Baby’s First Cold & Flu Season
November 6, 2017
The colder seasons can be a stressful time for new parents trying to keep their babies healthy. Babies’ immune systems are still developing and not as resilient to common illnesses that would otherwise be minor to a healthy adult. Fortunately, there are ways to prevent germs from spreading and infecting your baby. Here are some tips to keep your baby healthy this cold and flu season.
The American Academy of Pediatrics advises parents of newborns to avoid crowds to help babies stay healthy. Even a common cold could land a young baby in the hospital if their fever exceeds 100.4 degrees. While it’s not necessary to stay home 24/7, try to avoid crowded places with baby until the cold and flu season passes and baby is a bit older.
Wash Your Hands Frequently
The single most effective way to prevent the spread of germs is washing your hands. Make it a habit to wash as soon as you come home, before and after you eat, after you use the restroom, or after you come in contact or handle anything that could be germy. Remember the rule of handwashing is to wash for 20 seconds or enough time to sing the “happy birthday” song twice, with warm water and soap.
Sanitize On the Go
You may be in a hurry, but don’t forget to wipe down the cart handle and seat at the store before you put baby in or touch it yourself. Most stores offer complimentary antibacterial wipes, but if not you should keep some of your own handy to wipe down germy surfaces while you’re out and about.
Get a Flu Shot
Although babies under 6 months old cannot get a flu shot, you can protect your baby by getting the shot yourself, and having your other family members who are old enough vaccinated, as well. Stop the germs from infecting anyone in your family and potentially spreading to your baby by getting the flu shot early in the season. Also, keep in mind that even pregnant women can get the flu shot.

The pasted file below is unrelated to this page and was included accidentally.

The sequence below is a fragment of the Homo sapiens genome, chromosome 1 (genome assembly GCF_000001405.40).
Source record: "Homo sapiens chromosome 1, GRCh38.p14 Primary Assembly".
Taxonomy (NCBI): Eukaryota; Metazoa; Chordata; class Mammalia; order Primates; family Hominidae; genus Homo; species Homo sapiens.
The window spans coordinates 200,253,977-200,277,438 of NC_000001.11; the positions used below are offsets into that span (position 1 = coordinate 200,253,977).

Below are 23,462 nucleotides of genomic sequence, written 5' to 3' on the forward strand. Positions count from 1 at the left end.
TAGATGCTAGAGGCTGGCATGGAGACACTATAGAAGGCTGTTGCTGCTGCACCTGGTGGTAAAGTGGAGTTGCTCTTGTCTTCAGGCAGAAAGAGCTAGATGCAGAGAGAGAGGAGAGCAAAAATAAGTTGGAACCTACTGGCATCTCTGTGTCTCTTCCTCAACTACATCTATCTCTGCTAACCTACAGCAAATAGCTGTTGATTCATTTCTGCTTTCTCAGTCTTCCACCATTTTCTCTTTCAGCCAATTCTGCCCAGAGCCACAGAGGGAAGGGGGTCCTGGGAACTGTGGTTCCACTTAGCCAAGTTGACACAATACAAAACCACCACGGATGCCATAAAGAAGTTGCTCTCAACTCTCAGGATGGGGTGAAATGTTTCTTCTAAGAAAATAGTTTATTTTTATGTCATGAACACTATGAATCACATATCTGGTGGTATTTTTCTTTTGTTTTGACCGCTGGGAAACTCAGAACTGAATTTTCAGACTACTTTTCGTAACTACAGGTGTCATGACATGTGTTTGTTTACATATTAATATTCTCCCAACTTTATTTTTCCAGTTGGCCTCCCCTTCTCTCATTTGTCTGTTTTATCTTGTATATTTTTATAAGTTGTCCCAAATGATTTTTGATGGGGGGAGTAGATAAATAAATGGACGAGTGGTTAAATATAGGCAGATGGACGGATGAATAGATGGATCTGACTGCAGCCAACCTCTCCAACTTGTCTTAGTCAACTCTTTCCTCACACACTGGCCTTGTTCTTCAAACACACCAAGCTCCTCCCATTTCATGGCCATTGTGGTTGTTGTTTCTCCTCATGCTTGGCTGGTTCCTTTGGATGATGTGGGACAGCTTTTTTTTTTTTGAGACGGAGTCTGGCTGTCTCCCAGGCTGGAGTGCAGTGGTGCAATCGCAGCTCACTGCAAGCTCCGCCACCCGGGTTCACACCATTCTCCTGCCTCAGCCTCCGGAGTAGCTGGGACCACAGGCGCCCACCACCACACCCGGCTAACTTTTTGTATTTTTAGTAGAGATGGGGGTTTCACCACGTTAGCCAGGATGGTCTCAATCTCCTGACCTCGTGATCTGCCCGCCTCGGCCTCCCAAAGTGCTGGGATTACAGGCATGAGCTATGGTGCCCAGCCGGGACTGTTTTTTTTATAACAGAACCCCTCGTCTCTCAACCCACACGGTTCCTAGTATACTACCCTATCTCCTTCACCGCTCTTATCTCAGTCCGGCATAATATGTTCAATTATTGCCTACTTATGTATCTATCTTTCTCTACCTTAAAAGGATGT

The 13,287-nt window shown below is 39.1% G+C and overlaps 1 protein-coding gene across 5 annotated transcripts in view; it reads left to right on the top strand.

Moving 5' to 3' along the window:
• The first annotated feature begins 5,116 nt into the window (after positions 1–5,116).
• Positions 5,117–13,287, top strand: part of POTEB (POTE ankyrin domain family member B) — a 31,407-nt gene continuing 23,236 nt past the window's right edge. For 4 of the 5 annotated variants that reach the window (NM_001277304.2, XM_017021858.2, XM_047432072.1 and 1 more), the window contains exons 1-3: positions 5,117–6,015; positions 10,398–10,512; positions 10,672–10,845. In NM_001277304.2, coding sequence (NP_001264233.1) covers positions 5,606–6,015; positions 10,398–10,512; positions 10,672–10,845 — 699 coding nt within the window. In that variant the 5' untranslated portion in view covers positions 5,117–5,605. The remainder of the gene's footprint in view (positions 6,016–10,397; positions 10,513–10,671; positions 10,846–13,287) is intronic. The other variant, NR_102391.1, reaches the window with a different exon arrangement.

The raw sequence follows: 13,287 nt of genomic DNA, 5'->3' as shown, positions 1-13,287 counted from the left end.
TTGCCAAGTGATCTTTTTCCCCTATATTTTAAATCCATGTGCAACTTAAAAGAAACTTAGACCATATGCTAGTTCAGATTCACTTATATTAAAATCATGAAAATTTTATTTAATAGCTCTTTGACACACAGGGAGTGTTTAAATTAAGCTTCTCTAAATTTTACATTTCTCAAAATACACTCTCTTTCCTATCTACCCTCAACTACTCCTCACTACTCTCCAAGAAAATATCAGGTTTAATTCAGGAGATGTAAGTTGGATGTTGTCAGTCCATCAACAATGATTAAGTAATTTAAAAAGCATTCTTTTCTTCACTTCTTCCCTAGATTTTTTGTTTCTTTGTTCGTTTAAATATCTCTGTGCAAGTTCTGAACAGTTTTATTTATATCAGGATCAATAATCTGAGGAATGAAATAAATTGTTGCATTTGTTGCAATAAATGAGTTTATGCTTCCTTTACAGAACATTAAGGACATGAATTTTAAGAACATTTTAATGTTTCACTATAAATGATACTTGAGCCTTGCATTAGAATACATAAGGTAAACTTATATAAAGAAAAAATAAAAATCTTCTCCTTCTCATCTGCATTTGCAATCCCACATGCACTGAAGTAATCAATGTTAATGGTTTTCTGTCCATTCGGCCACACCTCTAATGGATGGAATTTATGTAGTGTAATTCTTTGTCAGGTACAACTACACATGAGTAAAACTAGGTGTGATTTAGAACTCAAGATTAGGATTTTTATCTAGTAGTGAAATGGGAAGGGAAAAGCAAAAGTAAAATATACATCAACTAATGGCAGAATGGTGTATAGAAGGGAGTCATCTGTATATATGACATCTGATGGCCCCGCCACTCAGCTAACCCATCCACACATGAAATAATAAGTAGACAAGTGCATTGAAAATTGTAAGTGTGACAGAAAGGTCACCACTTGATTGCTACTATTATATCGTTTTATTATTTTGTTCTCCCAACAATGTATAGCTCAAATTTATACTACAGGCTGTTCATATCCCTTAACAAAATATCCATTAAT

Clean Infected Surfaces
Children seem to get sick more often than adults, and this is largely due to them sharing objects without an awareness of the germs they’re also sharing. If you have another sick family member or someone that has recently become sick was in your home, use a bleach solution to disinfect toys, doorknobs, counters, and other common surfaces and areas of high-traffic. Remember not to share dishes, cups, or utensils.
Prioritize Sound Nutrition
If you’re breastfeeding, continue to do so even if you’re also sick. Breastfeeding can help boost your baby’s immune system and even pass the antibodies against the illness that your body may have developed to your baby. If your baby is old enough, ensure they are getting an adequate intake of fruits and vegetables, and staying hydrated. Don’t forget to keep yourself healthy also by eating nutritiously, exercising, staying hydrated, and getting enough sleep.
What tips would you share to new parents to help them keep their babies healthy during the flu and cold season?
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